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Conflicting Values of Ethical Consumption in Diverse Worlds: A Cultural Approach


Journal of Consumer Culture

Published online on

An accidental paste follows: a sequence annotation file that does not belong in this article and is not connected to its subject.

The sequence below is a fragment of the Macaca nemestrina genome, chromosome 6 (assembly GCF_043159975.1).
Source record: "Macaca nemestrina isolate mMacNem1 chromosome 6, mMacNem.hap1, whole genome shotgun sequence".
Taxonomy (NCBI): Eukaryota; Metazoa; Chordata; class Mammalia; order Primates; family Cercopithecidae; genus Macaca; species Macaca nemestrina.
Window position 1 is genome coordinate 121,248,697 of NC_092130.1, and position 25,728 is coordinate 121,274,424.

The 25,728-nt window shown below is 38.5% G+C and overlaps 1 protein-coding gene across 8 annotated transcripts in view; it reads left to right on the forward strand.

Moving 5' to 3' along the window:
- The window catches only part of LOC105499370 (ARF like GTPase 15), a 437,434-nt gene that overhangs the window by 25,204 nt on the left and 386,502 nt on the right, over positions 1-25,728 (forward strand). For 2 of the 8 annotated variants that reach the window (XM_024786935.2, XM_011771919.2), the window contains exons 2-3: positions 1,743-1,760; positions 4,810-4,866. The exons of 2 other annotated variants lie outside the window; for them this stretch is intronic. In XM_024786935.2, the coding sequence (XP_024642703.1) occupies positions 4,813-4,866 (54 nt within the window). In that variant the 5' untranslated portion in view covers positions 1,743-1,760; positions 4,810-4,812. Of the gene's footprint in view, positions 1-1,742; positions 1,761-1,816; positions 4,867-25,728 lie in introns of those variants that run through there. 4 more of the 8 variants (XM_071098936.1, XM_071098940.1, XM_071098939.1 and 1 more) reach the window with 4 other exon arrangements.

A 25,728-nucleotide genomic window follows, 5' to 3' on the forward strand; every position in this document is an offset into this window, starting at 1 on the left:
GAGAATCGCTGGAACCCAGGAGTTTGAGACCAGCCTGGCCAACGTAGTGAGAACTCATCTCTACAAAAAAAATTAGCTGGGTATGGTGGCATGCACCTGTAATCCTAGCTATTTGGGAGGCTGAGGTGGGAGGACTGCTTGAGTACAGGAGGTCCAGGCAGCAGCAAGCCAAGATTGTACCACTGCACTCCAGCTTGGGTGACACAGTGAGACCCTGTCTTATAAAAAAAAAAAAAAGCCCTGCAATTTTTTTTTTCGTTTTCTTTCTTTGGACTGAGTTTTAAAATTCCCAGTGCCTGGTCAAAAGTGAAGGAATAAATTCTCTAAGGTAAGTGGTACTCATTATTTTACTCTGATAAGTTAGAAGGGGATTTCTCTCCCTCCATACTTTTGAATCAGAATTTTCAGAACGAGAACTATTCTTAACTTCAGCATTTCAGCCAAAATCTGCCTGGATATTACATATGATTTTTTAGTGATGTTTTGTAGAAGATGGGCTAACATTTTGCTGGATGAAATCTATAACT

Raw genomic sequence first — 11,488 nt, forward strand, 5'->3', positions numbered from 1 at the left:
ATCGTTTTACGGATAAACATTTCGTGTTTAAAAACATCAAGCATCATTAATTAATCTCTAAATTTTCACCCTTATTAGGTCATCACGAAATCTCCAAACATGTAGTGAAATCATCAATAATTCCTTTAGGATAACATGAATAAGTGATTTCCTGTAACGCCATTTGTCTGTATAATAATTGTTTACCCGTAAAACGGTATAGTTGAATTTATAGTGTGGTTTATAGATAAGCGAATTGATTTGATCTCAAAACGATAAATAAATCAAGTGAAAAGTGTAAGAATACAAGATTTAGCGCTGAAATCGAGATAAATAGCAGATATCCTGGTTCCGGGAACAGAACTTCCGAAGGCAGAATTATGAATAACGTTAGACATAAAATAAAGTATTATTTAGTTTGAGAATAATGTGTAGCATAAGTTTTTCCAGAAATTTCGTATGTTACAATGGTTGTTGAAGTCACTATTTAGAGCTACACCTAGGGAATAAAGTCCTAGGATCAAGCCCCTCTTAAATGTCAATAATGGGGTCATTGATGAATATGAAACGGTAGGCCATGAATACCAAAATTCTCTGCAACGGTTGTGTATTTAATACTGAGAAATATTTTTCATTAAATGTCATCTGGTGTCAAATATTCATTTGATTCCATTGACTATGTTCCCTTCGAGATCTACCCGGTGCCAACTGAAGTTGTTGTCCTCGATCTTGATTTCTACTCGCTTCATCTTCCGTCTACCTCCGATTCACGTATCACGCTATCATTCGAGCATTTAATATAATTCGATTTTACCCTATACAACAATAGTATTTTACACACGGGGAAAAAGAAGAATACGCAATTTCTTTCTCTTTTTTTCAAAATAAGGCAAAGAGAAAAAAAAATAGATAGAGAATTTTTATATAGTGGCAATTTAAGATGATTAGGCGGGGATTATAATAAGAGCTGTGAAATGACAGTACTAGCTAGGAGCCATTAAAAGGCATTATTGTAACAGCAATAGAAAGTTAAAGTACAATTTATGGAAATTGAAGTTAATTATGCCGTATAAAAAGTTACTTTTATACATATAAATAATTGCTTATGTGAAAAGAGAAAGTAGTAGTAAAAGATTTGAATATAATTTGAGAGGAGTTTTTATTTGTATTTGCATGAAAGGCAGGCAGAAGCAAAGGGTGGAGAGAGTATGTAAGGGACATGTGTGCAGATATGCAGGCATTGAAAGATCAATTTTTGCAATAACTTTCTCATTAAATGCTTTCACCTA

This paper examines the plurality of ethical consumption and aims to illustrate how consumers cope with its complexity in the context of everyday food consumption. This study seeks to outline the tensions that consumers inevitably face when pursuing ethical choices and to shed light on the various ways in which they solve these tensions in the rhythms of everyday life. The research applies Boltanski and Thévenot's theory of orders of worth as an interpretive framework. The research data has been collected from Finnish online discussion forums in which consumers debate various aspects of ethical food consumption. The analysis indicates that the participants in the discussions recognize various understandings of ethical consumption that may be accompanied by insecurities about the ‘right’ ones. However, the research suggests that consumers are able to solve fundamental tensions in ethical food consumption by carrying out different types of practices.